The maximum load can be calculated by adding up the amps of all the circuit breakers, in the worst case. If loads are not “concurrent” (e.g., a winter heater and a summer air conditioner) you may include only the larger of the two. Some specific loads actually use less current than their circuit breakers. There are other rules, and it can get complicated…
NEC section 220.87 allows an alternate method of determining the load. That method is to measure how much power (amps) are actually used, every 15 minutes for at least a month. The highest measured value, gives the minimum size of the generator. I am pretty sure Sense has that data. It is used to display the “meter” page on the website. If you go to the “meter” page, and hover your mouse over the peak time (spike), it will show the load at that time.
There are two problems. NEC wants the measurements “per phase”. Most houses have two phases. The Sense “meter” display, only gives the sum, not the individual phases. The second problem is, I don’t see any way to download that data. To get a building permit, you have to submit a printout or csv file of all of the measurements – every 15 minutes for the entire month. (More often is ok. Less often is not.) A printout of the graph image, might be acceptable to some permitting authorities, but the actual NEC text wants the individual measured numbers.
So, I suspect a software feature to “download” from the “meter” page, could get the required data… But it does not seem to be there, quite yet.
Very helpful. One thing that’s not clear from your description, is whether the 15min sample is an instantaneous measurement, or what period it should be RMSed over. The 15 min sampling indicates to me that spikes are likely ignored since the probability of landing on a half second (as reported by Sense Power Meter) is very small.
Is the cost difference between models worth all of this effort to work out exact details?
Assuming that you can’t(legally) do the work yourself, is the cost difference between generator models significant compared to the electrical, mechanical and permit costs? I prefer to do things right once, even if I have to pay a little more or wait a little longer.
Surely you don’t want to get a model that just fits, only to have issues with a new appliance in the future.
I would think that a good ballpark figure with a reasonable safety factor should be enough for most people.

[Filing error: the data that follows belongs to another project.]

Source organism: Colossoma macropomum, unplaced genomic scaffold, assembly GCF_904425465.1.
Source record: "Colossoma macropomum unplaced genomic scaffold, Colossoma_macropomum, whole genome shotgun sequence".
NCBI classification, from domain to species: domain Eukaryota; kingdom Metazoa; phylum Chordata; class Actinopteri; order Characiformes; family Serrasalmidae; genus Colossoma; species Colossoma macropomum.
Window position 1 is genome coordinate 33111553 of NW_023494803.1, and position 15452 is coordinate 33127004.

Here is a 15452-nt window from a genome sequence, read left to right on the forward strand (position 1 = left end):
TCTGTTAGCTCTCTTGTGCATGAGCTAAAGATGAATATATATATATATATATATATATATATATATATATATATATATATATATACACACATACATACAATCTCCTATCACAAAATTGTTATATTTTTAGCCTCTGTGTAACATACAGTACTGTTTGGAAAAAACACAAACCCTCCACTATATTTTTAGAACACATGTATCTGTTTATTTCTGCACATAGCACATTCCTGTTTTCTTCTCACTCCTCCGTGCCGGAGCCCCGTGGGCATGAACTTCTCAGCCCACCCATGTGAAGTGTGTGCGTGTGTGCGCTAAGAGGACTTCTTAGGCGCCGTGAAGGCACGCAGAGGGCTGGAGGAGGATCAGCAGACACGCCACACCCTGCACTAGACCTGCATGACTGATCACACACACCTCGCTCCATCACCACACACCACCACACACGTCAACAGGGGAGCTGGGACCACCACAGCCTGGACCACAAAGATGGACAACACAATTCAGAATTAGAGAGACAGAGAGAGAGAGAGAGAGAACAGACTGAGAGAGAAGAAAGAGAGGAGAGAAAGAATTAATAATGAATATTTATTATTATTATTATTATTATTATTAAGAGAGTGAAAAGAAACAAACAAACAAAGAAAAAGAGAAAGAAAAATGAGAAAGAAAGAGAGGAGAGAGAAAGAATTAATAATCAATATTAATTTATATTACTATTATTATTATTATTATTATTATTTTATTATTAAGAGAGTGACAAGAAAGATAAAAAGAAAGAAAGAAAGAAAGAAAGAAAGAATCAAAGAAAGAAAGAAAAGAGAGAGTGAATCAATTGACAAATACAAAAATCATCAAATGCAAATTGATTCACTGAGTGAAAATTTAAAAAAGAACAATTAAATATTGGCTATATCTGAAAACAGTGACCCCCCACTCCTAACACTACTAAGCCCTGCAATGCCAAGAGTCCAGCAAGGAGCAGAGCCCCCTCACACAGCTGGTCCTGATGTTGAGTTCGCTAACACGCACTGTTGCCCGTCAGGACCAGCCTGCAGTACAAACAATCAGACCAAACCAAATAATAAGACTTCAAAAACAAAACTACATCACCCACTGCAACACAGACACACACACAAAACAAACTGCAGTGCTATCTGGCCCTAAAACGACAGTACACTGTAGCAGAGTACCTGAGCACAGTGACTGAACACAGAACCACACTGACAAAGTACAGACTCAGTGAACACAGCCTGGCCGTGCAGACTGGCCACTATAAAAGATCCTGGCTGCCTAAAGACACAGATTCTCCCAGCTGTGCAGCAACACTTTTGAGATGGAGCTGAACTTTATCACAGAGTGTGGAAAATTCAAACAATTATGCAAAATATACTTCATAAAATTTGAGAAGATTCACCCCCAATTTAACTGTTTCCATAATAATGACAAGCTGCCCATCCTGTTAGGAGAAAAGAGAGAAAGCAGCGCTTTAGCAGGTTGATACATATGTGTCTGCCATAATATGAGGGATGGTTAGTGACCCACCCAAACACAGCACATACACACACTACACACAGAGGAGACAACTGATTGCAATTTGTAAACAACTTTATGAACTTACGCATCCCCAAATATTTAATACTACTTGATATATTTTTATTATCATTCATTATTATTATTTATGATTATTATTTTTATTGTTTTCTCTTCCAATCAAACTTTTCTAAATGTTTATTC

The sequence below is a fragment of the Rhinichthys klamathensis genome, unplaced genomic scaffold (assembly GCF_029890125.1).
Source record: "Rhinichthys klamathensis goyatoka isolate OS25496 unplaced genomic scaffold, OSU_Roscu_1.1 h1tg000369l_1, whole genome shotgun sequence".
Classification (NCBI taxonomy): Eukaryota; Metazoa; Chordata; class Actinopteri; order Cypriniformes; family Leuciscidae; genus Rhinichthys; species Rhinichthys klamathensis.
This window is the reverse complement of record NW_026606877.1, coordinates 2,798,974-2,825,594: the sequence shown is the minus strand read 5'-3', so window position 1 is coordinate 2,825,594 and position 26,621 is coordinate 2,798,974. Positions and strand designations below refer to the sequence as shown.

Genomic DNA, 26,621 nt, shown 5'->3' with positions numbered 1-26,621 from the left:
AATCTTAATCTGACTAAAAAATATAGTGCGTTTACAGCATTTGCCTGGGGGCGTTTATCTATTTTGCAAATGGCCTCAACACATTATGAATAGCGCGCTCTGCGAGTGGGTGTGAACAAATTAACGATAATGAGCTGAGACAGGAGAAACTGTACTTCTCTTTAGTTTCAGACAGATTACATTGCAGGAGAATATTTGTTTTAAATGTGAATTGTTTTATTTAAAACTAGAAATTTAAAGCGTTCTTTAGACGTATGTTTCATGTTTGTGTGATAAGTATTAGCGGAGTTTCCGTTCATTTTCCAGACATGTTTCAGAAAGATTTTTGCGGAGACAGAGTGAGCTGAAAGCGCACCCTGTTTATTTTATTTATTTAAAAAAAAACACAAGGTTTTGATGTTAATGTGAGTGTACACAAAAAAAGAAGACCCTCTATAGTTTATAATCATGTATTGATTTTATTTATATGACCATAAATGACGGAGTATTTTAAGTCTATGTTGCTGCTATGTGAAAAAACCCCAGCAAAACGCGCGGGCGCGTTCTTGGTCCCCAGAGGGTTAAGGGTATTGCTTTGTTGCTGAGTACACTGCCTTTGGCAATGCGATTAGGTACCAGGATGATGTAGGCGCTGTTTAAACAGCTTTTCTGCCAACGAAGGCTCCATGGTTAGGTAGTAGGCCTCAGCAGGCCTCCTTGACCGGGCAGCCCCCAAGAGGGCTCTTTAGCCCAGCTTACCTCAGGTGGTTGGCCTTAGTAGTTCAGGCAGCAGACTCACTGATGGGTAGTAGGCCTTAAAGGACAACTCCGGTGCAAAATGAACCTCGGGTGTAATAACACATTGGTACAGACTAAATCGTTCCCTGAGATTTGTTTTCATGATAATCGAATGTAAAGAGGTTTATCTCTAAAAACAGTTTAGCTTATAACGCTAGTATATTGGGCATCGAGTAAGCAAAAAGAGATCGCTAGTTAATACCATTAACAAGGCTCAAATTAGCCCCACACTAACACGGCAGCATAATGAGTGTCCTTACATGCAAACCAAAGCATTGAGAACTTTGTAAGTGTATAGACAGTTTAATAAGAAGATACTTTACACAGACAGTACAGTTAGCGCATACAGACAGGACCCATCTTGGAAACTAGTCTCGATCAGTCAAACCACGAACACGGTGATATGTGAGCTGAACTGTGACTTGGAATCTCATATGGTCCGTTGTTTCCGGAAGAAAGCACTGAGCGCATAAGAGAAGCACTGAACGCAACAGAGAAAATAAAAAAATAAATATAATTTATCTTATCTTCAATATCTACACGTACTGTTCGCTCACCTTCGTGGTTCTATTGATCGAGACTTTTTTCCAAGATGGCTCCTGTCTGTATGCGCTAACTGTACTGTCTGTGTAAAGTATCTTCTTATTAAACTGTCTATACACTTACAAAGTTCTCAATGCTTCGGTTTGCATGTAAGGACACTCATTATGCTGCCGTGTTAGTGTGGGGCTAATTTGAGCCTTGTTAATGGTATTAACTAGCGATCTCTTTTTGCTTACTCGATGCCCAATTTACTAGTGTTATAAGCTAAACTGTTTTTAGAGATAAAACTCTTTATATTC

Or you could just do like a lot of people…but a portable generator that’s of adequate size to power the essentials, and when needed…just run an extension cord through the door, plug in a power bar, and power the essentials that way.
Don’t get me wrong, if money is no object…the hardwired automatic standby generator with an automatic switch is most certainly awesome and all. But we’re talking thousands (or tens of thousands) of dollars for that sort of setup. A 3500W generator and some extension cords on the other hand, can be had for a few hundred bucks.
For me it would come down to how often you’re power is out. If you live in a rural area where a mouse farting in the woods is enough to knock your power our for hours or days, a high end standby generator makes a lot of sense. If you’re in a suburban area where outages are very uncommon (albeit inconvenient) a cheaper standalone generator where you can just manually plug the essentials in for the few hours the power is out may make more financial sense.
I got that from an article, https://www.ecmag.com/section/codes-standards/satisfying-conditions
A google search for “NEC 220.87” finds lots of related material.
In that article, it says the measurements must be , “based on the maximum demand (the measure of average power demand over a 15-minute period)”. I suspect that means, the measurement should be RMS averaged over a period, not instantaneous, over a period of not more than 15 minutes. (If the periods are shorter than 15-minutes, but the measurement is still RMS-averaged and continuous, the maximum might be higher but not lower.)
Clearly, they intend to ignore the few-second starting peaks for small motors. Those short-duration loads give higher instantaneous readings, but won’t heat the wires to failure. (That’s why they use “slow-blow” fuses and breakers for motor circuits.) It makes sense, because motors are designed to accept a voltage-drop during starting, and new motors have “slow-start” varistor circuits, so a short-term voltage drop really doesn’t matter.
Sense can ask their engineers to read the NEC requirements, and then do something appropriate. There is (always) a lively debate among electrical engineers, inspectors, and contractors, about the proper interpretation of the code. In most cases, reasonable interpretations are accepted…
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Don’t get me wrong, if money is no object…the hardwi red automatic standby generator with an automatic switch is most certainly awesome and all. But we’re talking thousands (or tens of thousands) of dollars for that sort of setup. A 3500W generator and some extension cords on the other hand, can be had for a few hundred bucks.
If money is no object do four Tesla powerwalls for a 20kw Backup source and they would be silent
This is very useful. As requested on other threads, if sense split the data per phase and allowed downloading finer resolution than 1 hr (15 min would be great, 5 min even better), then Sense data could be used to size generators. Which would be a selling point, since the difference in cost between generator models will be likely much larger than the cost of Sense.